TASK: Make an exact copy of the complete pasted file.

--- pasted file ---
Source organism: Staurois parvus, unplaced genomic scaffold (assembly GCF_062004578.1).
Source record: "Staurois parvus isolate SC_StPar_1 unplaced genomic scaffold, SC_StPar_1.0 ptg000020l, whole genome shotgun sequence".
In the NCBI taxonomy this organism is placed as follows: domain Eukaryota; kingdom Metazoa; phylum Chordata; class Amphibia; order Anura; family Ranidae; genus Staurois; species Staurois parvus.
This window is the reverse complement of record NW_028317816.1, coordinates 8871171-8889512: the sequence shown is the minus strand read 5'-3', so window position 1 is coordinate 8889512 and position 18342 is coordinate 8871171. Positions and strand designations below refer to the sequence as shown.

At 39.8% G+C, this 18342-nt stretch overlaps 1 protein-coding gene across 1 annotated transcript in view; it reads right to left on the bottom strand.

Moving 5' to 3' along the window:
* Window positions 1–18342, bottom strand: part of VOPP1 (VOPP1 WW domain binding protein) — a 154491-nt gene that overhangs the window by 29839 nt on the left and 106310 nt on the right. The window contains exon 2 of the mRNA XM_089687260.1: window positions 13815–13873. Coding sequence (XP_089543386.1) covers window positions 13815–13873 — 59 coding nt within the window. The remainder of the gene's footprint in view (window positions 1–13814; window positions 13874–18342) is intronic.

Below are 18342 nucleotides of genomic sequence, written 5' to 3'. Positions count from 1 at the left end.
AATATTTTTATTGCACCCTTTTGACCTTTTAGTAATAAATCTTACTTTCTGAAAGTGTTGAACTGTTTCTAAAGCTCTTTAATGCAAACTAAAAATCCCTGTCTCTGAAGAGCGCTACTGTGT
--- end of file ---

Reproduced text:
Source organism: Staurois parvus, unplaced genomic scaffold (assembly GCF_062004578.1).
Source record: "Staurois parvus isolate SC_StPar_1 unplaced genomic scaffold, SC_StPar_1.0 ptg000020l, whole genome shotgun sequence".
In the NCBI taxonomy this organism is placed as follows: domain Eukaryota; kingdom Metazoa; phylum Chordata; class Amphibia; order Anura; family Ranidae; genus Staurois; species Staurois parvus.
This window is the reverse complement of record NW_028317816.1, coordinates 8871171-8889512: the sequence shown is the minus strand read 5'-3', so window position 1 is coordinate 8889512 and position 18342 is coordinate 8871171. Positions and strand designations below refer to the sequence as shown.

At 39.8% G+C, this 18342-nt stretch overlaps 1 protein-coding gene across 1 annotated transcript in view; it reads right to left on the bottom strand.

Moving 5' to 3' along the window:
* Window positions 1–18342, bottom strand: part of VOPP1 (VOPP1 WW domain binding protein) — a 154491-nt gene that overhangs the window by 29839 nt on the left and 106310 nt on the right. The window contains exon 2 of the mRNA XM_089687260.1: window positions 13815–13873. Coding sequence (XP_089543386.1) covers window positions 13815–13873 — 59 coding nt within the window. The remainder of the gene's footprint in view (window positions 1–13814; window positions 13874–18342) is intronic.

Below are 18342 nucleotides of genomic sequence, written 5' to 3'. Positions count from 1 at the left end.
AATATTTTTATTGCACCCTTTTGACCTTTTAGTAATAAATCTTACTTTCTGAAAGTGTTGAACTGTTTCTAAAGCTCTTTAATGCAAACTAAAAATCCCTGTCTCTGAAGAGCGCTACTGTGT